Many artificial turf fields contain infill made from waste tires; this infill is referred to as crumb rubber, or tire crumb. Tire crumb contains a large number of chemicals, many of which are known to be hazardous to human health and the environment. Many of these chemicals are used intentionally in the manufacturing process, while others adhere to tires when they are out on the road. These include polyaromatic hydrocarbons (PAHs); volatile organic compounds (VOCs); metals, such as lead and zinc; and other chemicals, including vulcanization compounds, stabilizers and fillers used in tire manufacturing. A literature review by the U.S. EPA identified just over 350 chemicals or chemical categories that appeared in the existing literature on tire crumb. Some of the chemicals found in tire crumb are endocrine disruptors (e.g., phthalates); some are known or suspected carcinogens (e.g., arsenic, cadmium, benzene, styrene); and some are associated with other human health effects.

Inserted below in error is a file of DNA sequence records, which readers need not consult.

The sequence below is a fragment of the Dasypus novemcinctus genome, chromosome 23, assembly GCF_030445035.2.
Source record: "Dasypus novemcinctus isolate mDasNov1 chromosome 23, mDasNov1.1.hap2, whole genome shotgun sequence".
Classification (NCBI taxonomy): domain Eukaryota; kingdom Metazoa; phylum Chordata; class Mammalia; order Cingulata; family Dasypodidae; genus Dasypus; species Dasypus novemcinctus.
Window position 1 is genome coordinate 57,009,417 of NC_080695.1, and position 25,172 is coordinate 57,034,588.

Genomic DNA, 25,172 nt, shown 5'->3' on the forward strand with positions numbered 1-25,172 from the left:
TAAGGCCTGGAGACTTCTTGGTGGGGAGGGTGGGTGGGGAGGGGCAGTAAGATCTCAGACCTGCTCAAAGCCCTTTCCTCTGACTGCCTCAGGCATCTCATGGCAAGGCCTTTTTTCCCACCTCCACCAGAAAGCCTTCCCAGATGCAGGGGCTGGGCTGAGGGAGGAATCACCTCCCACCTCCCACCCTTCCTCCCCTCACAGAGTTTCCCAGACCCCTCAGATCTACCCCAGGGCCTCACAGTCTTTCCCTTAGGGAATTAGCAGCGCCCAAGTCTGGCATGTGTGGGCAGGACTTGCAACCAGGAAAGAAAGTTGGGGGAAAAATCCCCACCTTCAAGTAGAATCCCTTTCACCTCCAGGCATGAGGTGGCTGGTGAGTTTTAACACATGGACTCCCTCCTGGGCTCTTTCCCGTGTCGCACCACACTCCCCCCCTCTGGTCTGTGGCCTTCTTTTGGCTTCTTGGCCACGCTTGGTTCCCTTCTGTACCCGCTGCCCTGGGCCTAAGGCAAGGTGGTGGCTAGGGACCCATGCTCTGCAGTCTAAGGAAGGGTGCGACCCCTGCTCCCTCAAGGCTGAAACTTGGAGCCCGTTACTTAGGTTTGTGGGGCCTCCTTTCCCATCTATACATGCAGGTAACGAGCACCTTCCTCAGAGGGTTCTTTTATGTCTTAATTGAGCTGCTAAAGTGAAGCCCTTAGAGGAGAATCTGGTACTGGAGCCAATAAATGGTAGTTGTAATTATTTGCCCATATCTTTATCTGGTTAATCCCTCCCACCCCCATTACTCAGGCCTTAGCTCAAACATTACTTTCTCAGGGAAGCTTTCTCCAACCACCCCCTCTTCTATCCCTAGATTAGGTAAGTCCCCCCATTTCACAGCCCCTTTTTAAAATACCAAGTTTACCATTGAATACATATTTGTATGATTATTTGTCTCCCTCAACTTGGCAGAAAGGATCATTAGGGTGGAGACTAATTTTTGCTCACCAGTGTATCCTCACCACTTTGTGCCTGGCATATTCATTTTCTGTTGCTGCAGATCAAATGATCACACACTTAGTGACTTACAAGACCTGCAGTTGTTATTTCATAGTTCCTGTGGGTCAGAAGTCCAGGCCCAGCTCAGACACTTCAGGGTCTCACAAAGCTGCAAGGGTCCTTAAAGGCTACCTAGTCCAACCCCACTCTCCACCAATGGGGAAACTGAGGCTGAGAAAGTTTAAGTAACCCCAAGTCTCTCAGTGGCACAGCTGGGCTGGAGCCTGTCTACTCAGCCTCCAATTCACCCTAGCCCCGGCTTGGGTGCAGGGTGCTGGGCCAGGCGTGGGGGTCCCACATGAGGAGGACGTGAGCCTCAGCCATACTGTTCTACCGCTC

Is PFAS in artificial turf?
Recent research has also identified per- and poly-fluoroalkyl substances (PFAS) in some artificial turf carpet materials. PFAS are a group of chemicals often referred to as “forever chemicals” because they are highly persistent in the environment; some can last for hundreds of years. Health effects documented for some PFAS include effects on the endocrine system, including liver and thyroid, as well as metabolic effects, developmental effects, neurotoxicity, and immunotoxicity. PFAS have been found in drinking water in communities across the country. For more information, see TURI’s fact sheet on PFAS in artificial turf.